Dinner – Pumpkin Soup, Coconut Fish & Rice, Mango Mousse

DAY 3:
Breakfast – Full English breakfast (eggs made to your liking), Fruit & Cereal Spread

I did take photos of the meals on a phone but it was recently stolen and not backed up (you live and learn) 😦 I was also being a rebel as phones were not permitted in the dining room, so my ‘disobedience’ went to vain… Is this how Karma works? I’m sorry, I did it for the blog!

Note: Drinks are not included and they do not serve alcohol, so please be mindful of that. However, they are happy for you to bring your own to enjoy in the cottages and gardens.

There’s a cute little chapel on the property as well. Rondo would be a perfect wedding venue if you’re looking for something low-key, peaceful and intimate.

 The Wonders of Kakamega Rainforest

Kakamega forest sits at an altitude of 1,500 – 1,700m and covers an area of 240 km2. The biological diversity is amazing in here, all the insects and animals are interconnected supporting the forest’s ecosystem. There are about 385 species of plants, monkeys, baboons, 350 species of birds, 450 species of butterflies, giant snails, forest squirrels, snakes, bats, insects, bush pigs and they all help to spread the seeds of the trees and pollinate the flowers.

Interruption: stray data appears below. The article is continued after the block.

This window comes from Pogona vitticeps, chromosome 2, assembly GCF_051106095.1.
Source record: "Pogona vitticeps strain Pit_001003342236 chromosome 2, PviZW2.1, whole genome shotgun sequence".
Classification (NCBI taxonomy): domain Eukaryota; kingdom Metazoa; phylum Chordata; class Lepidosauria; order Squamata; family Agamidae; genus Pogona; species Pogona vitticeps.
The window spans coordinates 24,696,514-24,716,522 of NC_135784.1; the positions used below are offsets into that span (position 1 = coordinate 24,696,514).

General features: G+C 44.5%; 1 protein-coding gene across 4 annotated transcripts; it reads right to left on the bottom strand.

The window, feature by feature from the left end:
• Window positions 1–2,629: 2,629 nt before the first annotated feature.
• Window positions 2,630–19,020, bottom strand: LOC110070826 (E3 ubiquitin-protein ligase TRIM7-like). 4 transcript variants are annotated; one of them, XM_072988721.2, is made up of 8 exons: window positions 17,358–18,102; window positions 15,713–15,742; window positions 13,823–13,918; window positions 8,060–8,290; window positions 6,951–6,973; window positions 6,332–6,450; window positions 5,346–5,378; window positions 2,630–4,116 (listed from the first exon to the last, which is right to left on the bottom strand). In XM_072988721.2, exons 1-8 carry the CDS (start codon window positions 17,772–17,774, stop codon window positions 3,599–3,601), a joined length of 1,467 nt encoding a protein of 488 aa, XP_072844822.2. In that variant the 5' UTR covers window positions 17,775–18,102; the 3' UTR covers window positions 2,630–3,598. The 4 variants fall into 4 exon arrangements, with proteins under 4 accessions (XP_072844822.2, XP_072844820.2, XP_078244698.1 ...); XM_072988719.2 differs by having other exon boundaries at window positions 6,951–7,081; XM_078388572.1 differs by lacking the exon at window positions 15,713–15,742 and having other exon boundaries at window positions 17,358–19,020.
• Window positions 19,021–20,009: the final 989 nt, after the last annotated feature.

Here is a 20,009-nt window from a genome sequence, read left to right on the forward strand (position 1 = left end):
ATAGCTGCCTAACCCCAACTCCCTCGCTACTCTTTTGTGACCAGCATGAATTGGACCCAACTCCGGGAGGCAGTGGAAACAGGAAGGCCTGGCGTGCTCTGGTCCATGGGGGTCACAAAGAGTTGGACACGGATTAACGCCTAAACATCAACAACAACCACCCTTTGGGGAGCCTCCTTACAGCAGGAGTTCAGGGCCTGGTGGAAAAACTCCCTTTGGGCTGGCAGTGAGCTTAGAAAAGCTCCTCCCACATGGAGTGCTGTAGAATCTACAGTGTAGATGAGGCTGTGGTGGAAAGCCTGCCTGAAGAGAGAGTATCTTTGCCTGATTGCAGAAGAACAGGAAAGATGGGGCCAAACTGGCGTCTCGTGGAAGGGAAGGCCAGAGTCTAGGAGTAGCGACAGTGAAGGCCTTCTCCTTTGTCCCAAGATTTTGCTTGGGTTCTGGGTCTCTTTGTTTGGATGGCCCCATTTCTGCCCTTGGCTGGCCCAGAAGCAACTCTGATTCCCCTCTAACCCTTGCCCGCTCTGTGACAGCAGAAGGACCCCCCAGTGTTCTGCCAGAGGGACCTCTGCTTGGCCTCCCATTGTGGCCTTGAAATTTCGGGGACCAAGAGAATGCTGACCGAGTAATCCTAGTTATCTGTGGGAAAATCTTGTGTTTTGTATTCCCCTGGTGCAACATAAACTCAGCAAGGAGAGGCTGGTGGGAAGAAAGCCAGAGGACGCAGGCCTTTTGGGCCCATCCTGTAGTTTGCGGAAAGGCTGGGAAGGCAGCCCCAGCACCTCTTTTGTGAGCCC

Rondo Retreat has a few paths you can explore on your own, there’s one that leads to the pond and another to a waterfall. However, a guide is a MUST if you want to go deep into the forest (or you’re going to get miserably lost and there’s snakes in there!). Our guide, Job, was well versed and very passionate about the forest. We did a total of 3 hikes with him during our time there.

Hike 1: On our first afternoon there, we went into the forest and did a big loop around it. This took us about 3.5hrs. We didn’t see much on this hike but the clean fresh air was good enough for me! But we did see lots of different species of funghi on every hike.

Pepper Family
We found a plant from the pepper family that we gave a taste

Hike 2: Next morning. This was a long one, we hiked for a total of 5hrs, all the way to the Yala River that flows through the forest. We were pretty deep in the dense of Kakamega Forest which was thriving with life and we saw lots of it!

Kakamega forest is a bird watcher’s paradise. There’s the Great Blue Turaco, Emerald Cuckoo, cacophonous Black & White-casqued Hornbill and the majestic African Crowned Eagle to name a few. However, to spot them you have to be very patient even though you can hear them everywhere.

From the monkey family there is the Blue Syke, the Red Tailed, common Black & White Colobus, rarer deBrazza’s and Olive Baboons.